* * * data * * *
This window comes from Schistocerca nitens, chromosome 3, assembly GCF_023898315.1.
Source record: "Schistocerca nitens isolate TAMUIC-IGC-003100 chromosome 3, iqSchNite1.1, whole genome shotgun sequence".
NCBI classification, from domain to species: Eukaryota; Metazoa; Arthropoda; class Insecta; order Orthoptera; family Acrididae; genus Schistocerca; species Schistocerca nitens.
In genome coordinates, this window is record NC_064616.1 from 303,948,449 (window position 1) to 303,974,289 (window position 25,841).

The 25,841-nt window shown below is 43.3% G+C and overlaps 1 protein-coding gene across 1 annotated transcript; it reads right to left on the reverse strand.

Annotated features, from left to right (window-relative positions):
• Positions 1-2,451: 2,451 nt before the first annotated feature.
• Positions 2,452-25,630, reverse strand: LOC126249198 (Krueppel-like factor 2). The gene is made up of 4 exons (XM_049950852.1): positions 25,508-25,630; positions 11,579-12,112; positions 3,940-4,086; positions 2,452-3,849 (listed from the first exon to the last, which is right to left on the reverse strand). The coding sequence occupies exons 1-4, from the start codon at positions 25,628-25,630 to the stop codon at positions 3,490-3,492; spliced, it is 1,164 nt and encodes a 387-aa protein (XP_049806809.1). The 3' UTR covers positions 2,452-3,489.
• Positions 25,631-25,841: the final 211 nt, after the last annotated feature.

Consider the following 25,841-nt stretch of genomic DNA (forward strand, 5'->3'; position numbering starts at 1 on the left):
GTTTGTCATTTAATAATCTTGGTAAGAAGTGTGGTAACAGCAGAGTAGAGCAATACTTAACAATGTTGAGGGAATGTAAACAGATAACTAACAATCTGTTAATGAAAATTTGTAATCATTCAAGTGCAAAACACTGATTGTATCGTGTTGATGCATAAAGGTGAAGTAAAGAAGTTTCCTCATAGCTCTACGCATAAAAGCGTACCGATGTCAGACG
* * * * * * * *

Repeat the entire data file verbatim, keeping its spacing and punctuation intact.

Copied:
This window comes from Schistocerca nitens, chromosome 3, assembly GCF_023898315.1.
Source record: "Schistocerca nitens isolate TAMUIC-IGC-003100 chromosome 3, iqSchNite1.1, whole genome shotgun sequence".
NCBI classification, from domain to species: Eukaryota; Metazoa; Arthropoda; class Insecta; order Orthoptera; family Acrididae; genus Schistocerca; species Schistocerca nitens.
In genome coordinates, this window is record NC_064616.1 from 303,948,449 (window position 1) to 303,974,289 (window position 25,841).

The 25,841-nt window shown below is 43.3% G+C and overlaps 1 protein-coding gene across 1 annotated transcript; it reads right to left on the reverse strand.

Annotated features, from left to right (window-relative positions):
• Positions 1-2,451: 2,451 nt before the first annotated feature.
• Positions 2,452-25,630, reverse strand: LOC126249198 (Krueppel-like factor 2). The gene is made up of 4 exons (XM_049950852.1): positions 25,508-25,630; positions 11,579-12,112; positions 3,940-4,086; positions 2,452-3,849 (listed from the first exon to the last, which is right to left on the reverse strand). The coding sequence occupies exons 1-4, from the start codon at positions 25,628-25,630 to the stop codon at positions 3,490-3,492; spliced, it is 1,164 nt and encodes a 387-aa protein (XP_049806809.1). The 3' UTR covers positions 2,452-3,489.
• Positions 25,631-25,841: the final 211 nt, after the last annotated feature.

Consider the following 25,841-nt stretch of genomic DNA (forward strand, 5'->3'; position numbering starts at 1 on the left):
GTTTGTCATTTAATAATCTTGGTAAGAAGTGTGGTAACAGCAGAGTAGAGCAATACTTAACAATGTTGAGGGAATGTAAACAGATAACTAACAATCTGTTAATGAAAATTTGTAATCATTCAAGTGCAAAACACTGATTGTATCGTGTTGATGCATAAAGGTGAAGTAAAGAAGTTTCCTCATAGCTCTACGCATAAAAGCGTACCGATGTCAGACG